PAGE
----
The Maranao has to contend with layers of identity: tribal culture with attendant parochial characteristics; identification with Bangsamoroness and struggle for self-determination; passport affiliation as part of being Filipino;and part of the global Ummah. Any of these identities can clash manifested in dilemmas such as: to use taritib or court system when dealing with murder or rido; choosing to get married to mestizo or pure-bred Maranao. Solutions are being provided in part on, "Towards a Culture of Peace." Ongoing initiatives are directed towards: a culture of dialogue that fosters interfaith and inter-tribal communications; a culture of life that denounces killing as if one kills the whole of humanity; and Tawheed, or submission to the will of Allah.

 

SUBWATERSHED AREA (km2) % FROM TOTAL URB MUNICIPALITIES NO. OF BARANGAYS
Bubong 195.46 13.83 Bubong
Ditsaan Ramain
Maguing
Marawi City
Mulondo
Taraka
31
34
4
12
7
1
Malaig 354.03 25.05 Bayang
Butig
Lumba-Bayabao
Lumbatan
Lumbayanague
Masiu
S. Dumalondong
7
16
6
15
22
19
2
Taraka Gata 547.89 38.76 Lumba-Bayabao
Maguing
Masiu
Mulondo
Poona Bayabao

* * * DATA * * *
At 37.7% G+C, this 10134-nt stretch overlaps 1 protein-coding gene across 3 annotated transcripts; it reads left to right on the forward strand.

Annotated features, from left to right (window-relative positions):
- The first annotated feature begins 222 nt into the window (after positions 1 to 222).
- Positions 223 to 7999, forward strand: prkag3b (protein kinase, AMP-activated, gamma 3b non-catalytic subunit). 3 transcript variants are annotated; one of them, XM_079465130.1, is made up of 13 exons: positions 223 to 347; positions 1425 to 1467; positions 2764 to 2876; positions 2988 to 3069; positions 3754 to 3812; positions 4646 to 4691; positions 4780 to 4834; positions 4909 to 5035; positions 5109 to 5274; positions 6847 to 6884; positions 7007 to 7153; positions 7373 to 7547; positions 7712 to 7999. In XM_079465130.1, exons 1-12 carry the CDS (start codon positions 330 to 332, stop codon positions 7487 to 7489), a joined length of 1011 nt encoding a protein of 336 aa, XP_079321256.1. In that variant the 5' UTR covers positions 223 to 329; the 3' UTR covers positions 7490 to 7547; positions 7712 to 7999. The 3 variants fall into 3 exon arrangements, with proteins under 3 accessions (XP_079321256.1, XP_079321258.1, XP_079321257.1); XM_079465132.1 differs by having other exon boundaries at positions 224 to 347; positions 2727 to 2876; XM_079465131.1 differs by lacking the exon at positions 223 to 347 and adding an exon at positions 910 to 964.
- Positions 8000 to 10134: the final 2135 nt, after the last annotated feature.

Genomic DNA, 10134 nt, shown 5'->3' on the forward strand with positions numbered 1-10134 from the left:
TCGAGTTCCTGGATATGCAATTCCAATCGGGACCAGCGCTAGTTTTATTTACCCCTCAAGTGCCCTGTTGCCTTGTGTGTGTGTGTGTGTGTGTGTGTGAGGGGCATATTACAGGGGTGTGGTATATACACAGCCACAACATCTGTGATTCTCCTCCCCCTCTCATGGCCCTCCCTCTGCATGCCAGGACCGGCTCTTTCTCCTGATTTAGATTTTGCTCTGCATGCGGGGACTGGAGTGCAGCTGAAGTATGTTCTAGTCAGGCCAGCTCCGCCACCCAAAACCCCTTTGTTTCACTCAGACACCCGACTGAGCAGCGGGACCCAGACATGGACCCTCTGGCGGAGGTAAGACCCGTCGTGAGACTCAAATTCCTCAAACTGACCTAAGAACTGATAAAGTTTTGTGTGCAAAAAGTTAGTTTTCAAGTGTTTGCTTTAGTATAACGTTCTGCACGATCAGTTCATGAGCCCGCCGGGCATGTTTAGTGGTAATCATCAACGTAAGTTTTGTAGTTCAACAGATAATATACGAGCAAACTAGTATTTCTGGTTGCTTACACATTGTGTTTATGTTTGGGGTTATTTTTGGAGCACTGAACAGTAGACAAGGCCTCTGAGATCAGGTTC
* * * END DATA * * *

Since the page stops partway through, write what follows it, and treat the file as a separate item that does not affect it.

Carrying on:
Tamparan
Taraka
32
29
9
18
25
43
43
Saguiran-Marawi 141.05 9.98 Saguiran
Marawi City
Piagapo
30
86
37
West 174.96 12.38 Bacolod Grande
Balindong
Bayang
Binidayan
Ganassi
Madalum
Madamba
Marantao
Pagayawan
Pualas
Tugaya
25
34
14
16
16
37
13
15
3
13
17
TOTAL 1,413.39 100.00 34 / 27* 731

*Counting of covered municipalities avoided double counts.

Biophysical Characteristics

 

Climate and Rainfall. The basin area falls under the 4th climatic type (Corona's Classification) where there are no pronounced dry or wet seasons. The area is outside the typhoon belt. The average annual rainfall is about 2,440 mm. The highest recorded annual rainfall is 5,235 mm at Lumba-Bayabo station in 1992.

      Topography and Slope. The elevation of the river basin ranges from 700 m at Lake Lanao to 2,600 masl in the municipalities of Lumba-Bayabao. An estimated 62% of the total area have slopes of 0-18% (flat to rolling), 22% have 18-30% slope (steep) and 16% have over 30% slope (very steep to critical slope). Of the areas classified as forest lands, 54% have slopes of 0-18%, while 46% have slopes of 18% or higher. For A & D lands, 83% have 0-18% slope while 17% have slopes over 18%. Of the total cultivated area planted to annual crops and perennial crops, only 4% are in areas with slopes of greater than 30%.